While the straight female fan hoopla is intriguing, there have been concerns on the fan chat-boards. One gay fan feels that the straight fans are given more credibility, that it means more to the show that there are female viewers, “sorta like AIDS didn’t mean anything until straights were affected…can’t exactly explain why this hits me so oddly, but it does.” Another fan worries the show might change to attract straight fans: “It may be cable but it’s still commercial American television and that is all about numbers, ratings and demographics.”

I asked Hal Sparks and Melanie Clunie if their performances were affected by the knowledge that they had a huge het female fan base and they both replied in the negative. Clunie’s primary goal was, “to be true to my character.” Sparks says, “My only real focus is on interpreting the script as close to the writer’s intention as I can. The British show had a big female fan base with no help from me. So, I just try to stay out of the way. Let Michael live without my ego getting involved at all.”

Producer Sheila Hockin is adamant that the writers have only been concerned with depicting the characters from their own gay, cultural perspective and that the story would not shift to accommodate a straight female audience. Rather the stories would grow, like the characters, from clubbing to different growth-oriented gay priorities and concerns. “The show has never been written for straight women,” says Hockin.

So what does this mean?

It isn’t surprising to find women subtextually replacing Justin with themselves or with an altered gay male version of self. That is what queers have been doing for decades, watching TV shows that didn’t represent their desire. What gay man hasn’t been Scarlett to Rhett or J. Lo to Ben?

In fact, straight women might be the ultimate Queer quotient when it comes to watching Queer as Folk by inhabiting that twilight-zone, the marginal, the Other – qualities of the Queer that are seemingly taking a lovey-dovey hiatus from the show within a gay context irrespective of a straight female fan base.

Women now have fantasy access to back rooms they could never get into before. The straight female fans might be fags in mental drag; they might be Queer as folk.

• Romy Shiller is a pop culture critic and holds a PhD in Drama and Film. Her academic areas of concentration include gender performance, camp and critical thought.

Books are available online. She lives in Montreal where she continues her writing.

 FAB Magazine, Number 213,  April 23, 2003,  12-17

Trainwreck

In Comedy, Film, Romance on November 23, 2015 at 8:30 am

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About: [from Wikipedia, the free encyclopedia] Trainwreck is a 2015 American romantic comedy film directed by Judd Apatow and written by Amy Schumer. The film stars Schumer and Bill Hader along with an ensemble cast that includes Tilda Swinton, Brie Larson, Colin Quinn, Vanessa Bayer, John Cena and LeBron James.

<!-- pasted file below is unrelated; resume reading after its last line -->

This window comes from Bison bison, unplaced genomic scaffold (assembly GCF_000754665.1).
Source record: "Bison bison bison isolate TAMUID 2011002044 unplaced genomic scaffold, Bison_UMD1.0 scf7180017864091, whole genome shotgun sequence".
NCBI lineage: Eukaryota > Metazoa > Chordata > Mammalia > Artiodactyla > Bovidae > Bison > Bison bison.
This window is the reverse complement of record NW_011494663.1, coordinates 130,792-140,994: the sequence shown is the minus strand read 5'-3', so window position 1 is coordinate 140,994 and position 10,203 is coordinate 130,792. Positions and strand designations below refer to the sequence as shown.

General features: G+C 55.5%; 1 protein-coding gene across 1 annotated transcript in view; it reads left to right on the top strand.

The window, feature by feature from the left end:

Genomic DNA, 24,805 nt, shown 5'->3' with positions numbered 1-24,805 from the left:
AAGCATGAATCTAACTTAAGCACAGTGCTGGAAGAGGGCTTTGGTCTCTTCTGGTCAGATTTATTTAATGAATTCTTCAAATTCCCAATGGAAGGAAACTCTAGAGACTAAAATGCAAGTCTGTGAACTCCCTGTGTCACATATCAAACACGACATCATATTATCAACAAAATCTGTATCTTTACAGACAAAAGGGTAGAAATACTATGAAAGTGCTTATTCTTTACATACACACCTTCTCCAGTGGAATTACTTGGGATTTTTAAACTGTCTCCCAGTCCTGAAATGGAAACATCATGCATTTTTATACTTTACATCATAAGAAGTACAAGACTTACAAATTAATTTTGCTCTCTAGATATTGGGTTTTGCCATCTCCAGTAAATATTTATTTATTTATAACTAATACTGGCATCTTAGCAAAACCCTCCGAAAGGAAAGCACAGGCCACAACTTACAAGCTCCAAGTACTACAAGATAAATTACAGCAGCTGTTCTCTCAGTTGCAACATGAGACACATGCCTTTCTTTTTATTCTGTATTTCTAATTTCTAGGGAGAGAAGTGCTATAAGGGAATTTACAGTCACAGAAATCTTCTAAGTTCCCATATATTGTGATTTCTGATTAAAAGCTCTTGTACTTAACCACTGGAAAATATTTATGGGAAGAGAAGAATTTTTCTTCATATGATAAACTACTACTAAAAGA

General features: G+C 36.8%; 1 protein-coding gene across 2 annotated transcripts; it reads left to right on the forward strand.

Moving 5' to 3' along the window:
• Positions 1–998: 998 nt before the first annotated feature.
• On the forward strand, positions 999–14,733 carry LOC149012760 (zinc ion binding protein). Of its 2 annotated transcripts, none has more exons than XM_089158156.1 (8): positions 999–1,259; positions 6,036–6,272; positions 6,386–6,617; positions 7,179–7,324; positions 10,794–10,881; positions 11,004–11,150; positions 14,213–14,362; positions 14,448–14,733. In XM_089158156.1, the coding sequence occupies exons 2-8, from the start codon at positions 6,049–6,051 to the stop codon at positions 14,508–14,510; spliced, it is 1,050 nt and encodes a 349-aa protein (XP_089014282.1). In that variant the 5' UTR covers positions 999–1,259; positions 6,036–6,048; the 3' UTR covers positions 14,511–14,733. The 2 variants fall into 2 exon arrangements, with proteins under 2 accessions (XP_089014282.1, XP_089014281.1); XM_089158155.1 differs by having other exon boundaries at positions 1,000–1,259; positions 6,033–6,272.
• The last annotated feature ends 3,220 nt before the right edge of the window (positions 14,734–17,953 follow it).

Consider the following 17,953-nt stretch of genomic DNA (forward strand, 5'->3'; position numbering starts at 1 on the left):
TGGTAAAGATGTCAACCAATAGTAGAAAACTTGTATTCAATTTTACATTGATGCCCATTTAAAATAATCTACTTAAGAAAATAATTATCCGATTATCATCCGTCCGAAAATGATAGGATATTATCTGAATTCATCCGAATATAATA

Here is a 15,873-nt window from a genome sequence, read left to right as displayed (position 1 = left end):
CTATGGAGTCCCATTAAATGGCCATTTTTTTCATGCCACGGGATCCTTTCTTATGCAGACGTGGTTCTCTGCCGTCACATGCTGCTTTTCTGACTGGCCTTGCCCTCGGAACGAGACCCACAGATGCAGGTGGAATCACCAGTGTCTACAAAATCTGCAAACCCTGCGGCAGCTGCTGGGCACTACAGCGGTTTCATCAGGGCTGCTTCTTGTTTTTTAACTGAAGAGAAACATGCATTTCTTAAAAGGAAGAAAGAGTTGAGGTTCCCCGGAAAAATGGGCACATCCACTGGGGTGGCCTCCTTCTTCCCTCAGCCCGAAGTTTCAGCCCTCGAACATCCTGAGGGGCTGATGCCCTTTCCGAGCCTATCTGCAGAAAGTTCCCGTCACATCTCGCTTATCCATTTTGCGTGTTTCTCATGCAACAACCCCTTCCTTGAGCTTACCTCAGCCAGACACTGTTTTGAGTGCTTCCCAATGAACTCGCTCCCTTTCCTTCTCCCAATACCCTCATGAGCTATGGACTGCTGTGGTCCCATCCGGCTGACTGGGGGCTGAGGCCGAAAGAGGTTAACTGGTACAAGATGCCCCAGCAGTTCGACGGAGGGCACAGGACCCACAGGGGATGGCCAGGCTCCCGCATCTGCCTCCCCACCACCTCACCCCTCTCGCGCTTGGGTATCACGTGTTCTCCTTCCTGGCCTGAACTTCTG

Plot: Gordon Townsend [Colin Quinn] is telling his two young daughters Amy (Devin Fabry) and Kim (Carly Oudin) that he and their mother are divorcing because monogamy isn’t realistic. Twenty-three years later, Amy [Amy Schumer] is a party girl who drinks too much, smokes weed and sleeps around while dating a gym-addict named Steven [John Cena]

Instead of Titanic you get Trainwreck. The film uses the comparison metaphorically and then throws it away in the recycling bin. I adore that this film opens on a ferry and not a ship. I adore that Schumer recreates Winslet’s “I’m flying” pose. I adore that our lead female reinvents herself and the romantic comedy genre. In a voice-over she says that she hopes the romantic montage is over soon and that it ends like Jonestown [suicide]. Judd Apatow’s involvement means that the tone will be irreverent – and it is.

Judd Apatow tells Variety that he discovered Amy Schumer on the Howard Stern show: I come at everything as a fan. I’m just like a kid who sat in his room and watched Merv Griffin all day long. So every once in a while I’ll hear something and say, “That’s my favorite comedian.”

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I was in my car. I was not that familiar with Amy Schumer’s standup. She was talking to Howard Stern, and she was so engaging. She was talking about her dad having MS and what her relationship is like with him. It was very dark and sad, but also very sweet and hilarious and she clearly adores him. I thought, “This is a very unique personality and I’d like to see these stories in movies.”

So, Schumer plays a woman who has many one-night stands and is scared of intimacy. She meets a sports-doctor on a writing assignment and falls in love. She is very unconventional which does make this a unique rom-com.